The future of operational risk: Technology integration for effective risk management in an evolving landscape

Nick WoodsChief Auditor, NatWest

Below is an insight into what can be expected from Nick’s session at Risk Evolve 2024.

The views and opinions expressed in this article are those of the thought leader as an individual, and are not attributed to CeFPro or any particular organization.

  1. What is the importance of technology integration to ensure effective risk management in an evolving landscape?

The key to implementing an efficient, effective risk and control framework is to make it easy for users.  Effective risk management relies on everybody across the organization playing their part, whether that is assessing risks, operating controls, identifying issues or many other roles.  These roles need to be performed consistently by a large number of individuals, each of whom has a busy day job.  In order to do this, the technology needs to support the actions that we, as risk professionals, are asking people to take.  The simpler we can make it, the more likely colleagues will be able to execute these tasks effectively and consistently. If we ask our colleagues to operate complex manual workarounds, the chance of success is significantly reduced.

2. How can financial institutions look to incorporate advanced technology solutions into operational risk frameworks?

Large parts of operational risk rely on consistent, high-quality information being available. In every firm I’ve worked at, a huge amount of time and effort is spent manually manipulating data into a particular reporting format before anyone can do what really matters, i.e. interpret what the data is telling us.  In one previous firm, we worked extensively with the software vendor to (i) have the RCSA process significantly automated so the focus could be much more on the outputs than the process and (ii) standardize and automate risk and controls reporting into a standard Control Book for all parts of the firm.  In both examples, we were able to significantly reduce the time taken to provide information, whilst also improving the quality of information to drive the right risk-based conversations.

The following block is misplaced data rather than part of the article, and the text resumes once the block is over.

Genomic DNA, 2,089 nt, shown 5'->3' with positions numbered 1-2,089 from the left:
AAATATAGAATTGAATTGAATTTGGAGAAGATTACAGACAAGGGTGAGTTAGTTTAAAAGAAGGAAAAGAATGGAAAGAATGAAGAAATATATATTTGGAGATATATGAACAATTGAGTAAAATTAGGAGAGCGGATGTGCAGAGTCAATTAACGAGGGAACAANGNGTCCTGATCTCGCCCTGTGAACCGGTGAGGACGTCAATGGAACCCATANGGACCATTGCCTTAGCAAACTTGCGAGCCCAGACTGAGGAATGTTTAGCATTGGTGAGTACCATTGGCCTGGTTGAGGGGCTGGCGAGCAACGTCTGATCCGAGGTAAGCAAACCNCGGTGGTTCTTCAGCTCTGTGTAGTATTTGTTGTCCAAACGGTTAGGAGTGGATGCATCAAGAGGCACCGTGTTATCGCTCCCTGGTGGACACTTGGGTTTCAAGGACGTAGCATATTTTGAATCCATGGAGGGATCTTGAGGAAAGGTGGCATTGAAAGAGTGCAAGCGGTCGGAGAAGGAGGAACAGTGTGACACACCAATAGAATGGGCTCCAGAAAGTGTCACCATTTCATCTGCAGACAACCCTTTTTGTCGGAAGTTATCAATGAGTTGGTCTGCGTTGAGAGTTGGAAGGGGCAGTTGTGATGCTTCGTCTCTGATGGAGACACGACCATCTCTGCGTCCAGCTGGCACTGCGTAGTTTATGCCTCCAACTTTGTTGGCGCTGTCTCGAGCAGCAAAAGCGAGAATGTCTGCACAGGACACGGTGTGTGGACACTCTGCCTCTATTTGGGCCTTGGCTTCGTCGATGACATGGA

3. How can technology be used to produce dynamic, real time operational risk outputs?

Until now, the focus has been on developing consistent, standardized risk and control outputs, simplifying reporting, and driving consistency and automation to reduce the amount of manual input required. The next step will need to move from inherently backward-looking reporting to real time dashboards and more forward-looking metrics.

4. What impact does an AI-driven operational risk landscape on the role of risk managers?

AI opens up many opportunities for risk managers.  Performing read across from incidents, ensuring lessons learnt can be implemented across the estate are just the beginning of what will be possible going forward.  All of this will continue to rely on consistent reliable data.  More broadly, AI is likely to change the role of risk managers to focus on how the AI is being used, and interpret what it is telling us, reducing the amount of time spent on many of the traditional operational risk processes.  This will mean risk managers should be able to spend more time actually managing risk, rather than executing processes (reporting, updating risk and controls assessments etc) which allow us to manage risk.

5. Why is it important for financial institutions to identify and map vulnerabilities beyond their own boundaries?

A key part of a risk manager’s job has always been to consider what is going on externally and ask the question “Could that happen here?”.  In today’s world that’s no different, whether considering traditional operational risk incidents and cyber vulnerabilities, or conducting events across the industry.  Macro events can impact many financial institutions and all firms can be vulnerable to these.  This can include trends in cyber-attacks, changes in the external fraud landscape, changing regulations, and more b=besides. The list is endless.